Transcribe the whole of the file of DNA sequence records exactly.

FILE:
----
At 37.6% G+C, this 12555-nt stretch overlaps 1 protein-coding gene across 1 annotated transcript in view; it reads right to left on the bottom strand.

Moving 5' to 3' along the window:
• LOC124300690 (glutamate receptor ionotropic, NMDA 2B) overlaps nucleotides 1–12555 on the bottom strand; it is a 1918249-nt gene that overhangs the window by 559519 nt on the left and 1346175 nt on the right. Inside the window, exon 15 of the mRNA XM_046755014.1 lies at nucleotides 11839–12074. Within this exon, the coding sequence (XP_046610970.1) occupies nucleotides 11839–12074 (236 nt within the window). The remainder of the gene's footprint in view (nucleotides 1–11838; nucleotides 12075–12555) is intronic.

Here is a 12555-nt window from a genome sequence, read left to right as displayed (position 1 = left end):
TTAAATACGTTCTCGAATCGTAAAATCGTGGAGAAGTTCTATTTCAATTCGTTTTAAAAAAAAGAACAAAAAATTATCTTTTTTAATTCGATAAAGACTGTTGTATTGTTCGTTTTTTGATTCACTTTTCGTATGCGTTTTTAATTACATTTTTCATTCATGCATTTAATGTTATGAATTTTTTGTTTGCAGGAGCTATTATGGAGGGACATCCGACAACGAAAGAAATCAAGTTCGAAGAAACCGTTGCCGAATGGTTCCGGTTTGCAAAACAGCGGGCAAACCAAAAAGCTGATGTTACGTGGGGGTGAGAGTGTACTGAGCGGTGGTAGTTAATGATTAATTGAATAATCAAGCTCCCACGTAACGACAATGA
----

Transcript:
At 37.6% G+C, this 12555-nt stretch overlaps 1 protein-coding gene across 1 annotated transcript in view; it reads right to left on the bottom strand.

Moving 5' to 3' along the window:
• LOC124300690 (glutamate receptor ionotropic, NMDA 2B) overlaps nucleotides 1–12555 on the bottom strand; it is a 1918249-nt gene that overhangs the window by 559519 nt on the left and 1346175 nt on the right. Inside the window, exon 15 of the mRNA XM_046755014.1 lies at nucleotides 11839–12074. Within this exon, the coding sequence (XP_046610970.1) occupies nucleotides 11839–12074 (236 nt within the window). The remainder of the gene's footprint in view (nucleotides 1–11838; nucleotides 12075–12555) is intronic.

Here is a 12555-nt window from a genome sequence, read left to right as displayed (position 1 = left end):
TTAAATACGTTCTCGAATCGTAAAATCGTGGAGAAGTTCTATTTCAATTCGTTTTAAAAAAAAGAACAAAAAATTATCTTTTTTAATTCGATAAAGACTGTTGTATTGTTCGTTTTTTGATTCACTTTTCGTATGCGTTTTTAATTACATTTTTCATTCATGCATTTAATGTTATGAATTTTTTGTTTGCAGGAGCTATTATGGAGGGACATCCGACAACGAAAGAAATCAAGTTCGAAGAAACCGTTGCCGAATGGTTCCGGTTTGCAAAACAGCGGGCAAACCAAAAAGCTGATGTTACGTGGGGGTGAGAGTGTACTGAGCGGTGGTAGTTAATGATTAATTGAATAATCAAGCTCCCACGTAACGACAATGA